Slicing and Dicing: Using Video Editing Software to Teach Film

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Session Abstract/Description: 

Current faculty in higher education are juggling the need to demonstrate that they are facilitating learning in their classes while increasingly being held accountable for also teaching information like “21st Century Literacies.” A variety of “media” and “digital” literacy lists and guidelines include things like describe, explain, and persuade with technology (Conference on College Composition and Communication, 2004; CWPA, 2008; NCTE, 2005; NCTE 2008).

Traditional film analysis pedagogy has students watching films, ideally a number of times, in order to learn basic elements of how films are constructed. However, newer technologies allow film students to break films down into smaller pieces as well as re-edit them. “Slicing and dicing” films in this way provides film students the opportunity to actively engage with the films and even produce their own examples about how specific films work as textual and cultural objects.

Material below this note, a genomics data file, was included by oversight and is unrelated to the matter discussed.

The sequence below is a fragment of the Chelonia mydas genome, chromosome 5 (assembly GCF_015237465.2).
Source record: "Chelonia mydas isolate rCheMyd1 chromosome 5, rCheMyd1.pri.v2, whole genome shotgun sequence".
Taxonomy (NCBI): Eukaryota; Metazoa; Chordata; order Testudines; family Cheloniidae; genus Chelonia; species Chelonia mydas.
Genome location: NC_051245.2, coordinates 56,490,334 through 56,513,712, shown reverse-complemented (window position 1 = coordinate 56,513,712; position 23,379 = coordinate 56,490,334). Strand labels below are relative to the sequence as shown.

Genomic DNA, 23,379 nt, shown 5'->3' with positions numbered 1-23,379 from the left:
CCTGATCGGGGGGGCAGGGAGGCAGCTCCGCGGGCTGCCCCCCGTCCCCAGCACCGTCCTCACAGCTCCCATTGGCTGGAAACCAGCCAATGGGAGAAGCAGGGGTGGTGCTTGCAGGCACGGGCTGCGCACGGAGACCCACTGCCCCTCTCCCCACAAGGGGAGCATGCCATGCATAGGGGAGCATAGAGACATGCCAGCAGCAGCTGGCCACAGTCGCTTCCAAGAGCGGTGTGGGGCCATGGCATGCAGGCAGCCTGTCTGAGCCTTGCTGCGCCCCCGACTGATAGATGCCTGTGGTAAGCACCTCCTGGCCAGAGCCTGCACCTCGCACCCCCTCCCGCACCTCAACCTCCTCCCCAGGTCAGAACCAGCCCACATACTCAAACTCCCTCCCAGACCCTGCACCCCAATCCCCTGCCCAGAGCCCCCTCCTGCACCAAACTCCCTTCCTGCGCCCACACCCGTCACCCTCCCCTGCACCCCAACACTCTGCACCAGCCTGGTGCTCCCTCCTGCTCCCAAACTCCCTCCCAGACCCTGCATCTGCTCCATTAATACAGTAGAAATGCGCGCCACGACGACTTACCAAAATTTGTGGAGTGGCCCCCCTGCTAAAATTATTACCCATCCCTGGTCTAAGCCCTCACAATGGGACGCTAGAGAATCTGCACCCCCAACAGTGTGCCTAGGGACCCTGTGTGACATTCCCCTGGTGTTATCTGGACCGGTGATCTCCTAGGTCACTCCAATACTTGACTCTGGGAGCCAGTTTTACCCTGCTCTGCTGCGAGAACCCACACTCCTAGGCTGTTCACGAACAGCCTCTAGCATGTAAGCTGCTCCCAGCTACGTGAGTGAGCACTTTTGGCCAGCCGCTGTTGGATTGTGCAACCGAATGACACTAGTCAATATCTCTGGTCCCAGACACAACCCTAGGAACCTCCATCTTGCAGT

Students in an introductory film class were asked to participate in several slice and dice activities throughout the semester. After students participated in the activity, they were given a survey inquiring about their comfort with technology before and after the activity as well as their comfort in the use of formal elements. This presentation focuses on whether or not ‘slicing and dicing’ activities help students feel more confident about both traditional formal film analysis as well as various using digital technologies.

Room: 

Pullen 110 (lab)

Building Location: 

Time: 

Session E

Saturday, June 8, 2013 - 8:30am to 9:45am
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